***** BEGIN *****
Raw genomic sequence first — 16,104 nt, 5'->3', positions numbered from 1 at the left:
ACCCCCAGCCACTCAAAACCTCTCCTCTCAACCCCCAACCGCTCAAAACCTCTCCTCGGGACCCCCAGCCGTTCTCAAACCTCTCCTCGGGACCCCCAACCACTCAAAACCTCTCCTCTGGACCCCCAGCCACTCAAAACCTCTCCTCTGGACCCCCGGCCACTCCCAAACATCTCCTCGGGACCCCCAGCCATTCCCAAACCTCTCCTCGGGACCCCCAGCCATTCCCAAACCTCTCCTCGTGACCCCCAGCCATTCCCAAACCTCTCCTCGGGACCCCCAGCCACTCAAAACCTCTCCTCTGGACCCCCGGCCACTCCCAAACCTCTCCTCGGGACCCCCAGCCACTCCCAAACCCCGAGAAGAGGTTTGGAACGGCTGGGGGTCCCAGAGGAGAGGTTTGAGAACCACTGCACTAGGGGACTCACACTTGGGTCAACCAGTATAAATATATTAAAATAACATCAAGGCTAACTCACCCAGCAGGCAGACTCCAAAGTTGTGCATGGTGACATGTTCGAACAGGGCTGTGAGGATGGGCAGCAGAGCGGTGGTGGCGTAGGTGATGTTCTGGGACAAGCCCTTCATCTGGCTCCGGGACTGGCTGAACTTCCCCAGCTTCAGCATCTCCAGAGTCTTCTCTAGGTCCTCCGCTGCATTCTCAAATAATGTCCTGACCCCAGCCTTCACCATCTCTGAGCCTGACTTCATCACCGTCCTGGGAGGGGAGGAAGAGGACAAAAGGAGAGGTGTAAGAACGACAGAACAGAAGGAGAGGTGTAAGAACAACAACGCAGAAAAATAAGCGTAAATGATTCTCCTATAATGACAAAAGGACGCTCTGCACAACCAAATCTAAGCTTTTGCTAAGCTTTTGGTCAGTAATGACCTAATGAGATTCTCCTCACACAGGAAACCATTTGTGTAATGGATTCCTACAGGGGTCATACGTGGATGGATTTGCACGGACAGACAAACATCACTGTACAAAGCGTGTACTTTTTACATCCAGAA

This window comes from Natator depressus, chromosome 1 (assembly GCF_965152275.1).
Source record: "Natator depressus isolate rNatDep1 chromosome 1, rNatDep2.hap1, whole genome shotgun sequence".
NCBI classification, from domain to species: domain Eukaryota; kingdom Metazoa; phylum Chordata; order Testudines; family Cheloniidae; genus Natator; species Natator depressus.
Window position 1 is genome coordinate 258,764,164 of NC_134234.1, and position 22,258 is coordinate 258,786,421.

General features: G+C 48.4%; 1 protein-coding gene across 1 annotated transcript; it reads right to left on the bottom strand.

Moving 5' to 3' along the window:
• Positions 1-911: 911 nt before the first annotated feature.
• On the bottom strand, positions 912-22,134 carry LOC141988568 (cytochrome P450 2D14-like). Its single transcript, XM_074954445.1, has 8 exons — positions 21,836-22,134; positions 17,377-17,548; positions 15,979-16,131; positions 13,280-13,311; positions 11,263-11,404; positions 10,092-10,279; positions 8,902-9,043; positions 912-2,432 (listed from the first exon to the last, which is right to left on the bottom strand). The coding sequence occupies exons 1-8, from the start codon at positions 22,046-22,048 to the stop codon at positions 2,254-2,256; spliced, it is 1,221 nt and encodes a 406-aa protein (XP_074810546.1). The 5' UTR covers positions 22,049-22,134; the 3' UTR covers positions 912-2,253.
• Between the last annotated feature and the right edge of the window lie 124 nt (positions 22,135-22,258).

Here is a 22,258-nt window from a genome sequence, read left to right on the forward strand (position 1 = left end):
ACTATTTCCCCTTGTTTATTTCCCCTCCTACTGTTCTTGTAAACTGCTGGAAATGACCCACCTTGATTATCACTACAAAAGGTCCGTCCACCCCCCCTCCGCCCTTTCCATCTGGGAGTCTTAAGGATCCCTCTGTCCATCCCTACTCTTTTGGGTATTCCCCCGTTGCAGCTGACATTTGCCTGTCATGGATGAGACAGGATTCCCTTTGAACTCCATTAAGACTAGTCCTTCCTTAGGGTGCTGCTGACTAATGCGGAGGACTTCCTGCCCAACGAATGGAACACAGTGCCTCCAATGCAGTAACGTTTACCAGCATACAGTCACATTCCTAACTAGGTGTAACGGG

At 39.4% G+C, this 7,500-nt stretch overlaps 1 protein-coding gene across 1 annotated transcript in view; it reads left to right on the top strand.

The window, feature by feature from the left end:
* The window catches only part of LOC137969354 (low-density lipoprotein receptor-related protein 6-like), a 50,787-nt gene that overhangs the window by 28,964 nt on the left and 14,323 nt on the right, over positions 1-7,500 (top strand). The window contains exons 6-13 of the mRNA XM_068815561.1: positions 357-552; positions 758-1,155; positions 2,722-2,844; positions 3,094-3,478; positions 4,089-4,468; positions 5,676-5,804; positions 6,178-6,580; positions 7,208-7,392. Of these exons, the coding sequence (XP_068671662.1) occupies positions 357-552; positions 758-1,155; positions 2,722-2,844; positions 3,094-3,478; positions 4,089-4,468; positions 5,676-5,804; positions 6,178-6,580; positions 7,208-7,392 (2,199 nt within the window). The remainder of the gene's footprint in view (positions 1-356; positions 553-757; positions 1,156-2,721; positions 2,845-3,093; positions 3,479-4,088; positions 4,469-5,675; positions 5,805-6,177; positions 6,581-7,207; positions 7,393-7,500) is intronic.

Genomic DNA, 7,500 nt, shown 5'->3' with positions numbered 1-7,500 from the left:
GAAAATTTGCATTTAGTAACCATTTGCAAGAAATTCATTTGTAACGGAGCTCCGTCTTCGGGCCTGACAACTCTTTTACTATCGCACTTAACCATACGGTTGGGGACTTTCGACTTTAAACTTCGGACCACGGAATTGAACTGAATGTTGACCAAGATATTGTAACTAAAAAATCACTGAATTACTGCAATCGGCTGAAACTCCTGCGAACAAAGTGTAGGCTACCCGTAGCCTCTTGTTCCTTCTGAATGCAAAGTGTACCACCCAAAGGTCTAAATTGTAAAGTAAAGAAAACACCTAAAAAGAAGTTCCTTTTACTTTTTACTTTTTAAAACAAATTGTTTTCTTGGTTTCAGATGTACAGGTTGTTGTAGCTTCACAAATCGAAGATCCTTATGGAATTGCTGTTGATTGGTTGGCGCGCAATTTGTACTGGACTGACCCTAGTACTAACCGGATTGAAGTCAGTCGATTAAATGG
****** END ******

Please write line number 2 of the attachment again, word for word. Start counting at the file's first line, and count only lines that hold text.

ACCCCCAGCCACTCAAAACCTCTCCTCTCAACCCCCAACCGCTCAAAACCTCTCCTCGGGACCCCCAGCCGTTCTCAAACCTCTCCTCGGGACCCCCAACCACTCAAAACCTCTCCTCTGGACCCCCAGCCACTCAAAACCTCTCCTCTGGACCCCCGGCCACTCCCAAACATCTCCTCGGGACCCCCAGCCATTCCCAAACCTCTCCTCGGGACCCCCAGCCATTCCCAAACCTCTCCTCGTGACCCCCAGCCATTCCCAAACCTCTCCTCGGGACCCCCAGCCACTCAAAACCTCTCCTCTGGACCCCCGGCCACTCCCAAACCTCTCCTCGGGACCCCCAGCCACTCCCAAACCCCGAGAAGAGGTTTGGAACGGCTGGGGGTCCCAGAGGAGAGGTTTGAGAACCACTGCACTAGGGGACTCACACTTGGGTCAACCAGTATAAATATATTAAAATAACATCAAGGCTAACTCACCCAGCAGGCAGACTCCAAAGTTGTGCATGGTGACATGTTCGAACAGGGCTGTGAGGATGGGCAGCAGAGCGGTGGTGGCGTAGGTGATGTTCTGGGACAAGCCCTTCATCTGGCTCCGGGACTGGCTGAACTTCCCCAGCTTCAGCATCTCCAGAGTCTTCTCTAGGTCCTCCGCTGCATTCTCAAATAATGTCCTGACCCCAGCCTTCACCATCTCTGAGCCTGACTTCATCACCGTCCTGGGAGGGGAGGAAGAGGACAAAAGGAGAGGTGTAAGAACGACAGAACAGAAGGAGAGGTGTAAGAACAACAACGCAGAAAAATAAGCGTAAATGATTCTCCTATAATGACAAAAGGACGCTCTGCACAACCAAATCTAAGCTTTTGCTAAGCTTTTGGTCAGTAATGACCTAATGAGATTCTCCTCACACAGGAAACCATTTGTGTAATGGATTCCTACAGGGGTCATACGTGGATGGATTTGCACGGACAGACAAACATCACTGTACAAAGCGTGTACTTTTTACATCCAGAA